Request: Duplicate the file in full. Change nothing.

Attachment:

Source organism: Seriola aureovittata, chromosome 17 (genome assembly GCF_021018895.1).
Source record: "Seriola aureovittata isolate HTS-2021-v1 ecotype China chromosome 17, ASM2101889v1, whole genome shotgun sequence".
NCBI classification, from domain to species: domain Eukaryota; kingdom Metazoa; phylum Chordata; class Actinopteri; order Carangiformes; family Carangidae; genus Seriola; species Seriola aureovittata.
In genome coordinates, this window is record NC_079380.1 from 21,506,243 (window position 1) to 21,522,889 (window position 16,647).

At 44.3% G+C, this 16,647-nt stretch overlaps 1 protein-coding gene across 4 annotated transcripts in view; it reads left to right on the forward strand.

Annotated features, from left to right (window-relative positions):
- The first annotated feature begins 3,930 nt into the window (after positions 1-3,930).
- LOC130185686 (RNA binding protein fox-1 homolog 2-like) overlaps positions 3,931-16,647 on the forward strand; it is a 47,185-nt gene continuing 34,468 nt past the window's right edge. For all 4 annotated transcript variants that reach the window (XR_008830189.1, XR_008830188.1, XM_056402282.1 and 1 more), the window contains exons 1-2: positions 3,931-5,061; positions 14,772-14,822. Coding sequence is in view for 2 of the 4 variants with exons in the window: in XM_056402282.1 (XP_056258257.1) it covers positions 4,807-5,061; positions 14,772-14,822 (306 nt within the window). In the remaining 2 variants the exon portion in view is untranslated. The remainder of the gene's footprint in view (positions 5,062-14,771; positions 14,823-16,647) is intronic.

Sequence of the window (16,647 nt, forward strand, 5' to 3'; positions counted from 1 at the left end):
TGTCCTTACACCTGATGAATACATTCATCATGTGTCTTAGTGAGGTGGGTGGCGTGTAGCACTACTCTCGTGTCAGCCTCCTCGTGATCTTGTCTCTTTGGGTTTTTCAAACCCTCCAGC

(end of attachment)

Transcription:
Source organism: Seriola aureovittata, chromosome 17 (genome assembly GCF_021018895.1).
Source record: "Seriola aureovittata isolate HTS-2021-v1 ecotype China chromosome 17, ASM2101889v1, whole genome shotgun sequence".
NCBI classification, from domain to species: domain Eukaryota; kingdom Metazoa; phylum Chordata; class Actinopteri; order Carangiformes; family Carangidae; genus Seriola; species Seriola aureovittata.
In genome coordinates, this window is record NC_079380.1 from 21,506,243 (window position 1) to 21,522,889 (window position 16,647).

At 44.3% G+C, this 16,647-nt stretch overlaps 1 protein-coding gene across 4 annotated transcripts in view; it reads left to right on the forward strand.

Annotated features, from left to right (window-relative positions):
- The first annotated feature begins 3,930 nt into the window (after positions 1-3,930).
- LOC130185686 (RNA binding protein fox-1 homolog 2-like) overlaps positions 3,931-16,647 on the forward strand; it is a 47,185-nt gene continuing 34,468 nt past the window's right edge. For all 4 annotated transcript variants that reach the window (XR_008830189.1, XR_008830188.1, XM_056402282.1 and 1 more), the window contains exons 1-2: positions 3,931-5,061; positions 14,772-14,822. Coding sequence is in view for 2 of the 4 variants with exons in the window: in XM_056402282.1 (XP_056258257.1) it covers positions 4,807-5,061; positions 14,772-14,822 (306 nt within the window). In the remaining 2 variants the exon portion in view is untranslated. The remainder of the gene's footprint in view (positions 5,062-14,771; positions 14,823-16,647) is intronic.

Sequence of the window (16,647 nt, forward strand, 5' to 3'; positions counted from 1 at the left end):
TGTCCTTACACCTGATGAATACATTCATCATGTGTCTTAGTGAGGTGGGTGGCGTGTAGCACTACTCTCGTGTCAGCCTCCTCGTGATCTTGTCTCTTTGGGTTTTTCAAACCCTCCAGC